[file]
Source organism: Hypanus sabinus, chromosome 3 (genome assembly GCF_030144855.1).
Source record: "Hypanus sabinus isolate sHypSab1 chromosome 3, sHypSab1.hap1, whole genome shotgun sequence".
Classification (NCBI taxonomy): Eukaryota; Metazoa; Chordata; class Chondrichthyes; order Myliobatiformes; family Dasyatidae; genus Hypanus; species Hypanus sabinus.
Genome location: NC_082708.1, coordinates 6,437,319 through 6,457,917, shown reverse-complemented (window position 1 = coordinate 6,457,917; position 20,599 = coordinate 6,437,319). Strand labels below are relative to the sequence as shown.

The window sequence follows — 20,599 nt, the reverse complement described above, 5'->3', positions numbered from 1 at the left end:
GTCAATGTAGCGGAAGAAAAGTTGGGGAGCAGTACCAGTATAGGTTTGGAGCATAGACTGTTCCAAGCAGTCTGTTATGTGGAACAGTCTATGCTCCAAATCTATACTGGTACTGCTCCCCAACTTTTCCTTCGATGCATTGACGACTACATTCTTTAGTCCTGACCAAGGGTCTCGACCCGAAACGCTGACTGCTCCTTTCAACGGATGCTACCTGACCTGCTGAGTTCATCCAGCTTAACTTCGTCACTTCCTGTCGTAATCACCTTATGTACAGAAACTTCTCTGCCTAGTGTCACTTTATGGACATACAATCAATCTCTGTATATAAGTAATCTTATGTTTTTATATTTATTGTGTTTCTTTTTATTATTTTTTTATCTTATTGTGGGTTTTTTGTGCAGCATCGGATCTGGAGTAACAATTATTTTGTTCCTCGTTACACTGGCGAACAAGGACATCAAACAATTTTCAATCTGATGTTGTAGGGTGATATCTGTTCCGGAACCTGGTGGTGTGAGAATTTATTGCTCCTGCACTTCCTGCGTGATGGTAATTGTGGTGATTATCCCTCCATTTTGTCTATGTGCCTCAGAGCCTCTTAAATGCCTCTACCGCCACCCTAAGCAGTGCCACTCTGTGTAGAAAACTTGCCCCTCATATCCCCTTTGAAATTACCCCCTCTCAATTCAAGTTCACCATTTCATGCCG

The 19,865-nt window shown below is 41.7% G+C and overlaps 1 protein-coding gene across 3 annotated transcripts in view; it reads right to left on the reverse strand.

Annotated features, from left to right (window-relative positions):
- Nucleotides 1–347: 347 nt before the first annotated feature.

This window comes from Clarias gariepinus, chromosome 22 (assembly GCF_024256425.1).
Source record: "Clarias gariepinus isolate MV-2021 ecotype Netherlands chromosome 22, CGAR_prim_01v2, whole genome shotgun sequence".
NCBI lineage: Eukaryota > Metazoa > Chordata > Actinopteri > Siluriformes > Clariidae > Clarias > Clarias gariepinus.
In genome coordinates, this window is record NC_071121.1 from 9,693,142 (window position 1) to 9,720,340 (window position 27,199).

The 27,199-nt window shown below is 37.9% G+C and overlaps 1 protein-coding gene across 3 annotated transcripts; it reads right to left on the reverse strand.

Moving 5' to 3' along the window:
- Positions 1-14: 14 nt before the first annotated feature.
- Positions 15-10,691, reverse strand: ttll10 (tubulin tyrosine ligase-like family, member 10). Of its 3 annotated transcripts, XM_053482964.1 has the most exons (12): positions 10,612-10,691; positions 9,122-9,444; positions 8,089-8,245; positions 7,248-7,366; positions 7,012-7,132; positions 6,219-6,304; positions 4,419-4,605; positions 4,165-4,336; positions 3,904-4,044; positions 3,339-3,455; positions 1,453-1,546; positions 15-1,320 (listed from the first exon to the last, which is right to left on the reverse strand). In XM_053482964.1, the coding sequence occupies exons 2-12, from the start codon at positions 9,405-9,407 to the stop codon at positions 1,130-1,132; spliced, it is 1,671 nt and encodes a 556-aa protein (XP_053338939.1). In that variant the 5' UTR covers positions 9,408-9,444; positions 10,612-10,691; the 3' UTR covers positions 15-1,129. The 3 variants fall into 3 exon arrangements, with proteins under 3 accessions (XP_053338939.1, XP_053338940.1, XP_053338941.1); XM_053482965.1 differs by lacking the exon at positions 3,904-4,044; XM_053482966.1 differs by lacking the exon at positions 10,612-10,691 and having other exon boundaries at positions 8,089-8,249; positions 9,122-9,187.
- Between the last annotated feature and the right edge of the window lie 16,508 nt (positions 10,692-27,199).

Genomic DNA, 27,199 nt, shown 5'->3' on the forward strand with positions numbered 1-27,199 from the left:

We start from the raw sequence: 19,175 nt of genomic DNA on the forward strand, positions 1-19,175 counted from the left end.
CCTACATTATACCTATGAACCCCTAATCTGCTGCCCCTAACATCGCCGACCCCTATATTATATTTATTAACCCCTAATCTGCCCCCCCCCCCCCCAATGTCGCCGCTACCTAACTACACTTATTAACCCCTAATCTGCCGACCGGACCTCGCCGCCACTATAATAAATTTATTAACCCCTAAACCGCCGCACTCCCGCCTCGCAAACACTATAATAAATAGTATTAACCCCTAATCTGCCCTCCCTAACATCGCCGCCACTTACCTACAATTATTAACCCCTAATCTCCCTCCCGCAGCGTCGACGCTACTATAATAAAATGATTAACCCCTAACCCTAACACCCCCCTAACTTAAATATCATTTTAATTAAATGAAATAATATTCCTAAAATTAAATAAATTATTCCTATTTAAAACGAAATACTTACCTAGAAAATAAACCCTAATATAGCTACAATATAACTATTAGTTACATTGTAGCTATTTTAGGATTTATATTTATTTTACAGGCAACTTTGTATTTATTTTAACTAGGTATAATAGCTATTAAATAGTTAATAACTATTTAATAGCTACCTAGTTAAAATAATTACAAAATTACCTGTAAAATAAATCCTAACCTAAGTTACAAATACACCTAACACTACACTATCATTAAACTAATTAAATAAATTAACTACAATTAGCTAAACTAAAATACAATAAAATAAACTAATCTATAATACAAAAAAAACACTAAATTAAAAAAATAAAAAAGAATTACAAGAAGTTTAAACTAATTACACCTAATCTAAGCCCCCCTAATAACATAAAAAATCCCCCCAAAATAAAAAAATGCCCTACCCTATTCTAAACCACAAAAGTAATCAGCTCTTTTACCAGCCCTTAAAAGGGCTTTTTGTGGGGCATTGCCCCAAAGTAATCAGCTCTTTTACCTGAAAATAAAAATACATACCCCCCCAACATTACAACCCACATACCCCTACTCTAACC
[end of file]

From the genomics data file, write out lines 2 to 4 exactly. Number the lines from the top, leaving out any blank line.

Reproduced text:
Source record: "Hypanus sabinus isolate sHypSab1 chromosome 3, sHypSab1.hap1, whole genome shotgun sequence".
Classification (NCBI taxonomy): Eukaryota; Metazoa; Chordata; class Chondrichthyes; order Myliobatiformes; family Dasyatidae; genus Hypanus; species Hypanus sabinus.
Genome location: NC_082708.1, coordinates 6,437,319 through 6,457,917, shown reverse-complemented (window position 1 = coordinate 6,457,917; position 20,599 = coordinate 6,437,319). Strand labels below are relative to the sequence as shown.